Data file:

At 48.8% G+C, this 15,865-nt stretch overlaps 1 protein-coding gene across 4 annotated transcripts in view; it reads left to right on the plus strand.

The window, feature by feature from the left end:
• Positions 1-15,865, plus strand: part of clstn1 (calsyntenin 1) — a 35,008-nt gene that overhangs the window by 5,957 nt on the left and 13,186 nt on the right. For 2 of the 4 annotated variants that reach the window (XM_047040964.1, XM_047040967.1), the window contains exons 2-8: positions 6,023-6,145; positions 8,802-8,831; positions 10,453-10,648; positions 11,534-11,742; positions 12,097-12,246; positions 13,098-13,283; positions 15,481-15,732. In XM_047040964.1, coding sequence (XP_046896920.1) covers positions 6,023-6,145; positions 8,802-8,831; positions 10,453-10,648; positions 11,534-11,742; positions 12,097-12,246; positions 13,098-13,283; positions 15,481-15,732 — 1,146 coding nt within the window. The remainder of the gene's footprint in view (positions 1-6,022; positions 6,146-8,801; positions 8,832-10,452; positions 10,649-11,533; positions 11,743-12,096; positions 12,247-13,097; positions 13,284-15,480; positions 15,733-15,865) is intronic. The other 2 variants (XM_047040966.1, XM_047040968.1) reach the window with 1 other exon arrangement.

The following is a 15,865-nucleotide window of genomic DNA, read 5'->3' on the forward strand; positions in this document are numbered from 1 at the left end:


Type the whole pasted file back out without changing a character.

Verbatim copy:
At 48.8% G+C, this 15,865-nt stretch overlaps 1 protein-coding gene across 4 annotated transcripts in view; it reads left to right on the plus strand.

The window, feature by feature from the left end:
• Positions 1-15,865, plus strand: part of clstn1 (calsyntenin 1) — a 35,008-nt gene that overhangs the window by 5,957 nt on the left and 13,186 nt on the right. For 2 of the 4 annotated variants that reach the window (XM_047040964.1, XM_047040967.1), the window contains exons 2-8: positions 6,023-6,145; positions 8,802-8,831; positions 10,453-10,648; positions 11,534-11,742; positions 12,097-12,246; positions 13,098-13,283; positions 15,481-15,732. In XM_047040964.1, coding sequence (XP_046896920.1) covers positions 6,023-6,145; positions 8,802-8,831; positions 10,453-10,648; positions 11,534-11,742; positions 12,097-12,246; positions 13,098-13,283; positions 15,481-15,732 — 1,146 coding nt within the window. The remainder of the gene's footprint in view (positions 1-6,022; positions 6,146-8,801; positions 8,832-10,452; positions 10,649-11,533; positions 11,743-12,096; positions 12,247-13,097; positions 13,284-15,480; positions 15,733-15,865) is intronic. The other 2 variants (XM_047040966.1, XM_047040968.1) reach the window with 1 other exon arrangement.

The following is a 15,865-nucleotide window of genomic DNA, read 5'->3' on the forward strand; positions in this document are numbered from 1 at the left end: